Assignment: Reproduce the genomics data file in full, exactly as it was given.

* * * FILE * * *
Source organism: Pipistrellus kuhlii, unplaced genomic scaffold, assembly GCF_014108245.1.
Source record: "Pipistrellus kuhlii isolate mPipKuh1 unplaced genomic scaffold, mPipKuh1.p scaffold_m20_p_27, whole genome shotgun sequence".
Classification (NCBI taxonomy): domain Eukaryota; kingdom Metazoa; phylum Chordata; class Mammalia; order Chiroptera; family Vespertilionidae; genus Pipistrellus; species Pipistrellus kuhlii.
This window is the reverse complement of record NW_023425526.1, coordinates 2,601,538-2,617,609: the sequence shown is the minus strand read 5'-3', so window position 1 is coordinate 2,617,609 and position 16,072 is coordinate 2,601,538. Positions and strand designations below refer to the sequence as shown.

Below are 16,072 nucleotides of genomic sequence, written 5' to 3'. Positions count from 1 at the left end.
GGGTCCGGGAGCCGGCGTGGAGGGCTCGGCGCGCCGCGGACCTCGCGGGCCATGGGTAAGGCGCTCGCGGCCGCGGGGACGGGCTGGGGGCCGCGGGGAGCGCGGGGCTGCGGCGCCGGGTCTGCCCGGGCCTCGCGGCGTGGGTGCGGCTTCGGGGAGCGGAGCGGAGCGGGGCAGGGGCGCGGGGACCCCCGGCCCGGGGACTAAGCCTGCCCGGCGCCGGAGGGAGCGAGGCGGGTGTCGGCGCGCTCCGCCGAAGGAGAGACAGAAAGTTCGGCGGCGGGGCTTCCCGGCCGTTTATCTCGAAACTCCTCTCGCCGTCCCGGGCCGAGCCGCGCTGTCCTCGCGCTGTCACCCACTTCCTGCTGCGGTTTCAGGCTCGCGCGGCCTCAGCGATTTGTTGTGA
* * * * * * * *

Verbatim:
Source organism: Pipistrellus kuhlii, unplaced genomic scaffold, assembly GCF_014108245.1.
Source record: "Pipistrellus kuhlii isolate mPipKuh1 unplaced genomic scaffold, mPipKuh1.p scaffold_m20_p_27, whole genome shotgun sequence".
Classification (NCBI taxonomy): domain Eukaryota; kingdom Metazoa; phylum Chordata; class Mammalia; order Chiroptera; family Vespertilionidae; genus Pipistrellus; species Pipistrellus kuhlii.
This window is the reverse complement of record NW_023425526.1, coordinates 2,601,538-2,617,609: the sequence shown is the minus strand read 5'-3', so window position 1 is coordinate 2,617,609 and position 16,072 is coordinate 2,601,538. Positions and strand designations below refer to the sequence as shown.

Below are 16,072 nucleotides of genomic sequence, written 5' to 3'. Positions count from 1 at the left end.
GGGTCCGGGAGCCGGCGTGGAGGGCTCGGCGCGCCGCGGACCTCGCGGGCCATGGGTAAGGCGCTCGCGGCCGCGGGGACGGGCTGGGGGCCGCGGGGAGCGCGGGGCTGCGGCGCCGGGTCTGCCCGGGCCTCGCGGCGTGGGTGCGGCTTCGGGGAGCGGAGCGGAGCGGGGCAGGGGCGCGGGGACCCCCGGCCCGGGGACTAAGCCTGCCCGGCGCCGGAGGGAGCGAGGCGGGTGTCGGCGCGCTCCGCCGAAGGAGAGACAGAAAGTTCGGCGGCGGGGCTTCCCGGCCGTTTATCTCGAAACTCCTCTCGCCGTCCCGGGCCGAGCCGCGCTGTCCTCGCGCTGTCACCCACTTCCTGCTGCGGTTTCAGGCTCGCGCGGCCTCAGCGATTTGTTGTGA